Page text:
This is a Guest Post by Heather Green
Stress kills—literally. According to Oregon State University, high to moderate levels of stress lead to a higher mortality rate, either through risky behavior (such as unhealthy addictions or angry driving) or health complications like stroke. Optimism, however, is attributed with decreased risk of cardiac problems and healthy attitudes about aging can increase longevity.
Stress busting, however, is becoming increasingly difficult in such fast-paced, high-demand times. Introducing small steps that bring about relaxation throughout our daily routine can get us started on the track to longevity. Here they go:
1. The Zen of Tea Drinking: Not only is the act of taking a break from work to brew and sip a cup of tea in a separate room – utterly relaxing – but tea has been administered throughout the ages as nothing short of medicine. Green tea may help prevent and even reverse lung cancer, while black and oolong teas are full of beneficial catechins.
However, because caffeine is inflammatory, these teas should be consumed moderately in their caffeinated state. It’s easy to de-caffeinate them at home. Just brew another cup using the same batch of leaves; your second cup will be de-caffeinated but retain some of the nutrients. Alternatively, let the tea leaves steep for twice as long in cold or lukewarm water.
Naturally decaffeinated teas have great benefits, too. Yarrow, dandelion greens, and stinging nettle are beneficial to the kidneys and heart. Chamomile and lavender teas are calming. Add a spoonful of honey (best if you get it from your local farmers’ market, if you can) or a squeeze of lemon juice for taste.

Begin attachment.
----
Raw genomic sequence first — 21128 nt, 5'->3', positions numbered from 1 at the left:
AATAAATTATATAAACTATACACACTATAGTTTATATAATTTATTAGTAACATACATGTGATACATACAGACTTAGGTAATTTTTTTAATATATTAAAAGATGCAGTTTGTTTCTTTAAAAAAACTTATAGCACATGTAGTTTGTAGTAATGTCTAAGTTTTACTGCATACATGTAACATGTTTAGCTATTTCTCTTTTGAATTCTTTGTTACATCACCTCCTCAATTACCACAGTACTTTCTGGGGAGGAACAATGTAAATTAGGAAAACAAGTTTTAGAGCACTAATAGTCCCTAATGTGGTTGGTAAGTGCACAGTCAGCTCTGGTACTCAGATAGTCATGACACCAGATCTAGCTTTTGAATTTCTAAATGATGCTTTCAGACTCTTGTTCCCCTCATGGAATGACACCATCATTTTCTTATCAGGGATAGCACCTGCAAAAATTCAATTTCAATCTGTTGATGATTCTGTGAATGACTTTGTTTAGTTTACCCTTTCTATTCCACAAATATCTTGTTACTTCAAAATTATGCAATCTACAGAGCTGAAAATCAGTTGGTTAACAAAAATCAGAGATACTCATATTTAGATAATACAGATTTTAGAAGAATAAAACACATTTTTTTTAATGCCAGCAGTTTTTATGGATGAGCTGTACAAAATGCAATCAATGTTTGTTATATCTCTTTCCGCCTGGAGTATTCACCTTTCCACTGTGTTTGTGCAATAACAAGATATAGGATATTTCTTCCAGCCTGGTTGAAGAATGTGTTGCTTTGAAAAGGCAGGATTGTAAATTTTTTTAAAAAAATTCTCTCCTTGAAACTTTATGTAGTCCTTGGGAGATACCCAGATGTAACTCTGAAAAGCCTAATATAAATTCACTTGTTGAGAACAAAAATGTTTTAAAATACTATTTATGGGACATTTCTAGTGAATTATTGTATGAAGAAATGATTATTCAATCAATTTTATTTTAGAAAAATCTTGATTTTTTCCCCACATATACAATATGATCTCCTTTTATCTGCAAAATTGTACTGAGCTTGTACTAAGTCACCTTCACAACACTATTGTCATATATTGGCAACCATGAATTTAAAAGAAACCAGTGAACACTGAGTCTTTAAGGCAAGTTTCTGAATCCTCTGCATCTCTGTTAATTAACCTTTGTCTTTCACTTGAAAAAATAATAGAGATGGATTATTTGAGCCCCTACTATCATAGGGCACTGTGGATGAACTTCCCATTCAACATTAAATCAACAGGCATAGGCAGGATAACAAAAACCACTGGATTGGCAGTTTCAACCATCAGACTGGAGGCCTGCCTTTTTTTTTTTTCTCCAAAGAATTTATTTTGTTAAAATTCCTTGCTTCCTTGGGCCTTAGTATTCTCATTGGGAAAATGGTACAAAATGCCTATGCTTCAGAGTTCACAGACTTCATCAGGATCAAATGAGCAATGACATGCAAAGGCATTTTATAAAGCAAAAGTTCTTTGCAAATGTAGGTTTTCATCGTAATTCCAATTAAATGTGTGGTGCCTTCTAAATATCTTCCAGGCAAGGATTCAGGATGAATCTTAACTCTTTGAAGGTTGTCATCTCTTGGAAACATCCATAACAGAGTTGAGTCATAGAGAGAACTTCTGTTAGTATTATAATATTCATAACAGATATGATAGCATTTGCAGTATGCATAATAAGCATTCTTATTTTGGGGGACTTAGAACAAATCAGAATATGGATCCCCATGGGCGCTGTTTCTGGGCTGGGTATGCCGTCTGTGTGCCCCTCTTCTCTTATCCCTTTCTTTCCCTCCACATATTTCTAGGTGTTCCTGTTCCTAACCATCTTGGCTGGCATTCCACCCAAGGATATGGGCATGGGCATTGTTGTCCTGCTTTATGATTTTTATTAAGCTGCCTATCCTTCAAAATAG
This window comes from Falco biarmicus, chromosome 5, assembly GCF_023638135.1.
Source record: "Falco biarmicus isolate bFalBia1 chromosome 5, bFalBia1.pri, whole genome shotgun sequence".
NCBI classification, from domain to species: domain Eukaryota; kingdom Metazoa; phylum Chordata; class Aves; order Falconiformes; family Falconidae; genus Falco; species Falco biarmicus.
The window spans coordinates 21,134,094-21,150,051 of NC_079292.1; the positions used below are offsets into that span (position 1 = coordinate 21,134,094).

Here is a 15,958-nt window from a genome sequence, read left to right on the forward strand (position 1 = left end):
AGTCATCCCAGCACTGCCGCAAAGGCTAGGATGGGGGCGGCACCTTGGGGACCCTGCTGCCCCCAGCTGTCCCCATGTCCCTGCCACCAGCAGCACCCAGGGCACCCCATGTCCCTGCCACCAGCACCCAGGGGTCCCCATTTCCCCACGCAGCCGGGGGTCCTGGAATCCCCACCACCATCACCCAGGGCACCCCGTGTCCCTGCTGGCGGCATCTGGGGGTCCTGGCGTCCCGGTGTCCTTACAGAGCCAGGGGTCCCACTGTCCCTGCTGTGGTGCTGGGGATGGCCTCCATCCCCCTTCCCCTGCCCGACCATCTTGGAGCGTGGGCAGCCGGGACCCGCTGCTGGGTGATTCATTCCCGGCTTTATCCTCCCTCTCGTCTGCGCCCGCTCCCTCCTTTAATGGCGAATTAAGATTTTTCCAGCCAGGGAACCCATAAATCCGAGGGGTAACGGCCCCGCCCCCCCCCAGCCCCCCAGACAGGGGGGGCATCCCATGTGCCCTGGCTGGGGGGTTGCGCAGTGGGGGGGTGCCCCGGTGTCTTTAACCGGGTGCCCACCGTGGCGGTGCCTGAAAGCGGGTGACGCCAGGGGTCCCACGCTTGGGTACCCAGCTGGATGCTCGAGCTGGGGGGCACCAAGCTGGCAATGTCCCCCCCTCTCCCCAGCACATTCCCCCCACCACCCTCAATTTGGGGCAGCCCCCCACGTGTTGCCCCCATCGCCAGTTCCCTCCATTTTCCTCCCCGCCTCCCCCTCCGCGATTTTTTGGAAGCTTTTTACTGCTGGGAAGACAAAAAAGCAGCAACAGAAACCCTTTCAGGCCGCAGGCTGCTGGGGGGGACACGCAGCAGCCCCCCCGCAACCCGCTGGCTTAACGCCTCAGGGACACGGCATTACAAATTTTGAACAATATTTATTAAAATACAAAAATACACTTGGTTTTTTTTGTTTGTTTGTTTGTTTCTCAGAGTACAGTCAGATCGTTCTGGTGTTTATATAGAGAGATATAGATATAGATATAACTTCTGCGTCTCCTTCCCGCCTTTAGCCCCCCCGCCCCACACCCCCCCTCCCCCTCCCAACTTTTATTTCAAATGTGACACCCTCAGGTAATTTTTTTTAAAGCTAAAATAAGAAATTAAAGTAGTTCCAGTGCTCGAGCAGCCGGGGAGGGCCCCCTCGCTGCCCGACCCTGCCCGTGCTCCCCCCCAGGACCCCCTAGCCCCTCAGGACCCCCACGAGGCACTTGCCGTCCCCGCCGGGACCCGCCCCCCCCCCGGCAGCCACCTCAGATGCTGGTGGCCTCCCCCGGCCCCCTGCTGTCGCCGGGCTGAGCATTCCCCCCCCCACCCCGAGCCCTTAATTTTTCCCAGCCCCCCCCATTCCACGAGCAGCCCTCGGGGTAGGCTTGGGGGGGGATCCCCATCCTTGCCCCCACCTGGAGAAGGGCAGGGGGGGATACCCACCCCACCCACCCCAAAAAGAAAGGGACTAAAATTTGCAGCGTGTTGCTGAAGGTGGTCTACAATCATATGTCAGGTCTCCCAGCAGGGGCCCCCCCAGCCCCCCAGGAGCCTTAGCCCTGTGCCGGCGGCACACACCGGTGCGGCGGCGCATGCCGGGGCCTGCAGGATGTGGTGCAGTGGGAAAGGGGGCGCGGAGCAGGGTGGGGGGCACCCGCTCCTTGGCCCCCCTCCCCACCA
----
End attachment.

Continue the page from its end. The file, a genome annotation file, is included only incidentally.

2. Water & a Lemon Squeeze for Breakfast: This simple and refreshing concoction directly stimulates and detoxifies the liver, which is responsible for removing toxins from the body. Warm lemon water is an ayurvedic practice to relieve the gastro-intestinal (GI) tract. And tell me that the citrus flavor doesn’t zap your eyes open in the morning when even coffee won’t. Just make sure that the lemon juice you’re getting comes without added sweeteners, which are inflammatory. If you wake up with a sweet tooth, spoon a little honey and milk into your lemon water for a healthy treat.
3. Take a dip (or a nap): Radium gets a bad rap in America, but the Japanese and many Mediterranean islanders swear by their centuries-old, radium-rich hot springs. On the island of Ikaria, tucked away in the Aegean, residents reach the average age of 90. They attribute their low joint pain, stress, and skin irritation to these baths. For those of us who don’t live near hot springs, use another Ikarian tip: take a 20-minute nap.
4. Walk & Soak in the sun: Most of us don’t live near hot springs, but we can all benefit from a leisurely walk through a local trail or even the neighborhood—without sunscreen. The truth is that the media has blown the risk and reward of sunshine way out of proportion. This is the vitamin that has been proven to be more effective at preventing tooth decay than fluoride, at flu prevention than vaccines, and beneficial to patients of everything from asthma to cancer. Vitamin D is also a natural mood booster—possibly why many of us get so glum in the winter.
Because vitamin D is so scarce in food—highest in salmon, sardines, beef liver, and eggs, all of which are problematic for vegetarians—it’s important that we get it from the cheapest source, the sun. According to Harvard, people with light skin colors should spend about 15 minutes in the summer sun without sunscreen daily, while those of darker hues need twice as much time. (For extended periods of time, however, it’s important to wear protective layers or sunscreen!) In the winter months, this can be difficult, which means we need to watch our diets and consider supplements after speaking with our physicians.
Not all of us can jet away to the islands and open up shop at whatever time we please, but every little step toward longevity counts. You’ll be glad you did it when you’re older.
Heather Green is a mom, freelance writer, pet lover and the resident blogger for OnlineNursingDegrees.org, a free informational website offering tips and advice about rn programs online.
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